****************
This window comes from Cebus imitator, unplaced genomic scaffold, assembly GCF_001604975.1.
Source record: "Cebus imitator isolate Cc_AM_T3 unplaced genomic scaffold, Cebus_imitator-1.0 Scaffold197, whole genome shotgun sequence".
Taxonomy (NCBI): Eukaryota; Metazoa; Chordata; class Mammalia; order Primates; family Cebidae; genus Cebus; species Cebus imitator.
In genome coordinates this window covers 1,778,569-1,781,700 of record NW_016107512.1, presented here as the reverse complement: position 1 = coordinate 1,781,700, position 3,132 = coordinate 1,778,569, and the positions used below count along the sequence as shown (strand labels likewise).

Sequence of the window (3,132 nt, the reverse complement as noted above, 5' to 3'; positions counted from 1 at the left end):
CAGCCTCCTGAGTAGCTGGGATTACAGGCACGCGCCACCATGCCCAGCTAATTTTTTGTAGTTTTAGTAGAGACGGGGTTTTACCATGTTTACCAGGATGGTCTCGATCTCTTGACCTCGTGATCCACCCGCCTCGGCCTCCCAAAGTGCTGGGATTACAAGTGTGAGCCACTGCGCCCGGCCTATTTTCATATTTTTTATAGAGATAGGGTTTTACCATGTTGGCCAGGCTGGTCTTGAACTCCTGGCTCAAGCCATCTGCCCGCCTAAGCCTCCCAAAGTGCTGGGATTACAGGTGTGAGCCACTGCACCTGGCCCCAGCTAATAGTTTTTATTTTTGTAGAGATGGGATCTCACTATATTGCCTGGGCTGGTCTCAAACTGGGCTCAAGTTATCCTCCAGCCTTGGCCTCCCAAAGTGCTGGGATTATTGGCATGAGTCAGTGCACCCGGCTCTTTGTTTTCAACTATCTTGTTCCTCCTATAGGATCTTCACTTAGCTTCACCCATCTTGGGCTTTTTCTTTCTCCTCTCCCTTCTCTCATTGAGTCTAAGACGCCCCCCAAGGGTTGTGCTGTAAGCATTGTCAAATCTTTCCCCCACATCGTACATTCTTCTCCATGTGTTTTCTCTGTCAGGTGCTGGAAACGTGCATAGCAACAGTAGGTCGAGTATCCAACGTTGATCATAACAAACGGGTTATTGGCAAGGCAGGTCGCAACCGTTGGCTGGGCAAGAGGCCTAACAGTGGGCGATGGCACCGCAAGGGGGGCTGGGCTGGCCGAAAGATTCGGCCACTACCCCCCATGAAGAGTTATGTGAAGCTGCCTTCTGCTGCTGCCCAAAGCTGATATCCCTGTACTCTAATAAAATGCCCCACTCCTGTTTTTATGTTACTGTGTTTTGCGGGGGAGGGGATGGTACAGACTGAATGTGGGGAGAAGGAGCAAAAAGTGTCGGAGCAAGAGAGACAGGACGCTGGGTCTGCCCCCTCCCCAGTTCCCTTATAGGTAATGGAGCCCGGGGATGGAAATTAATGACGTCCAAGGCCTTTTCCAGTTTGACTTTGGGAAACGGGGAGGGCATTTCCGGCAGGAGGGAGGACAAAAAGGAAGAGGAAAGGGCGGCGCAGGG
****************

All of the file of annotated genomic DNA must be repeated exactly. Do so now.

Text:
This window comes from Cebus imitator, unplaced genomic scaffold, assembly GCF_001604975.1.
Source record: "Cebus imitator isolate Cc_AM_T3 unplaced genomic scaffold, Cebus_imitator-1.0 Scaffold197, whole genome shotgun sequence".
Taxonomy (NCBI): Eukaryota; Metazoa; Chordata; class Mammalia; order Primates; family Cebidae; genus Cebus; species Cebus imitator.
In genome coordinates this window covers 1,778,569-1,781,700 of record NW_016107512.1, presented here as the reverse complement: position 1 = coordinate 1,781,700, position 3,132 = coordinate 1,778,569, and the positions used below count along the sequence as shown (strand labels likewise).

Sequence of the window (3,132 nt, the reverse complement as noted above, 5' to 3'; positions counted from 1 at the left end):
CAGCCTCCTGAGTAGCTGGGATTACAGGCACGCGCCACCATGCCCAGCTAATTTTTTGTAGTTTTAGTAGAGACGGGGTTTTACCATGTTTACCAGGATGGTCTCGATCTCTTGACCTCGTGATCCACCCGCCTCGGCCTCCCAAAGTGCTGGGATTACAAGTGTGAGCCACTGCGCCCGGCCTATTTTCATATTTTTTATAGAGATAGGGTTTTACCATGTTGGCCAGGCTGGTCTTGAACTCCTGGCTCAAGCCATCTGCCCGCCTAAGCCTCCCAAAGTGCTGGGATTACAGGTGTGAGCCACTGCACCTGGCCCCAGCTAATAGTTTTTATTTTTGTAGAGATGGGATCTCACTATATTGCCTGGGCTGGTCTCAAACTGGGCTCAAGTTATCCTCCAGCCTTGGCCTCCCAAAGTGCTGGGATTATTGGCATGAGTCAGTGCACCCGGCTCTTTGTTTTCAACTATCTTGTTCCTCCTATAGGATCTTCACTTAGCTTCACCCATCTTGGGCTTTTTCTTTCTCCTCTCCCTTCTCTCATTGAGTCTAAGACGCCCCCCAAGGGTTGTGCTGTAAGCATTGTCAAATCTTTCCCCCACATCGTACATTCTTCTCCATGTGTTTTCTCTGTCAGGTGCTGGAAACGTGCATAGCAACAGTAGGTCGAGTATCCAACGTTGATCATAACAAACGGGTTATTGGCAAGGCAGGTCGCAACCGTTGGCTGGGCAAGAGGCCTAACAGTGGGCGATGGCACCGCAAGGGGGGCTGGGCTGGCCGAAAGATTCGGCCACTACCCCCCATGAAGAGTTATGTGAAGCTGCCTTCTGCTGCTGCCCAAAGCTGATATCCCTGTACTCTAATAAAATGCCCCACTCCTGTTTTTATGTTACTGTGTTTTGCGGGGGAGGGGATGGTACAGACTGAATGTGGGGAGAAGGAGCAAAAAGTGTCGGAGCAAGAGAGACAGGACGCTGGGTCTGCCCCCTCCCCAGTTCCCTTATAGGTAATGGAGCCCGGGGATGGAAATTAATGACGTCCAAGGCCTTTTCCAGTTTGACTTTGGGAAACGGGGAGGGCATTTCCGGCAGGAGGGAGGACAAAAAGGAAGAGGAAAGGGCGGCGCAGGG